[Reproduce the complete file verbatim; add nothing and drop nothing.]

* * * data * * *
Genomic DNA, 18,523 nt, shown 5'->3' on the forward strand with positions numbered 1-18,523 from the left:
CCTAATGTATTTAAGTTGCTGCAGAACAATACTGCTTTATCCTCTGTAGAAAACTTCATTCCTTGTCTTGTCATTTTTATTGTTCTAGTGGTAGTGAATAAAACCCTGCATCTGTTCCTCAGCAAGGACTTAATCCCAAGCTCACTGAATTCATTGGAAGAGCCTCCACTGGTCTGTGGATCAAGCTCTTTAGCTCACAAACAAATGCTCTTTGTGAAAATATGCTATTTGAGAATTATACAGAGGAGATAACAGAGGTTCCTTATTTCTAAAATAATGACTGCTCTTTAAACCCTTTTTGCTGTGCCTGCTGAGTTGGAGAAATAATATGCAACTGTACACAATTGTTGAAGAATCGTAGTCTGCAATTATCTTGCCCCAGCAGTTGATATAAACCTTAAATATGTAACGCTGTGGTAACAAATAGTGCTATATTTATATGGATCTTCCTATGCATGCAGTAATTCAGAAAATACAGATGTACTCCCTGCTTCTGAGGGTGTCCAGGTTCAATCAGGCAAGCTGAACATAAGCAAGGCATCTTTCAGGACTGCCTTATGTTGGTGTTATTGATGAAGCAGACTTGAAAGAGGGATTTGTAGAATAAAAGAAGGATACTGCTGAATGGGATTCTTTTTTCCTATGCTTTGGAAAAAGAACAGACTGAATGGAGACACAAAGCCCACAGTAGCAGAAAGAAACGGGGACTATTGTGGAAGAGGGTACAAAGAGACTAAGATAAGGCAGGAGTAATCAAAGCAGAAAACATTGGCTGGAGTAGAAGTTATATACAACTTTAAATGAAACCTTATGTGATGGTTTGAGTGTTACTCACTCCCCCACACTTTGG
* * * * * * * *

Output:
Genomic DNA, 18,523 nt, shown 5'->3' on the forward strand with positions numbered 1-18,523 from the left:
CCTAATGTATTTAAGTTGCTGCAGAACAATACTGCTTTATCCTCTGTAGAAAACTTCATTCCTTGTCTTGTCATTTTTATTGTTCTAGTGGTAGTGAATAAAACCCTGCATCTGTTCCTCAGCAAGGACTTAATCCCAAGCTCACTGAATTCATTGGAAGAGCCTCCACTGGTCTGTGGATCAAGCTCTTTAGCTCACAAACAAATGCTCTTTGTGAAAATATGCTATTTGAGAATTATACAGAGGAGATAACAGAGGTTCCTTATTTCTAAAATAATGACTGCTCTTTAAACCCTTTTTGCTGTGCCTGCTGAGTTGGAGAAATAATATGCAACTGTACACAATTGTTGAAGAATCGTAGTCTGCAATTATCTTGCCCCAGCAGTTGATATAAACCTTAAATATGTAACGCTGTGGTAACAAATAGTGCTATATTTATATGGATCTTCCTATGCATGCAGTAATTCAGAAAATACAGATGTACTCCCTGCTTCTGAGGGTGTCCAGGTTCAATCAGGCAAGCTGAACATAAGCAAGGCATCTTTCAGGACTGCCTTATGTTGGTGTTATTGATGAAGCAGACTTGAAAGAGGGATTTGTAGAATAAAAGAAGGATACTGCTGAATGGGATTCTTTTTTCCTATGCTTTGGAAAAAGAACAGACTGAATGGAGACACAAAGCCCACAGTAGCAGAAAGAAACGGGGACTATTGTGGAAGAGGGTACAAAGAGACTAAGATAAGGCAGGAGTAATCAAAGCAGAAAACATTGGCTGGAGTAGAAGTTATATACAACTTTAAATGAAACCTTATGTGATGGTTTGAGTGTTACTCACTCCCCCACACTTTGG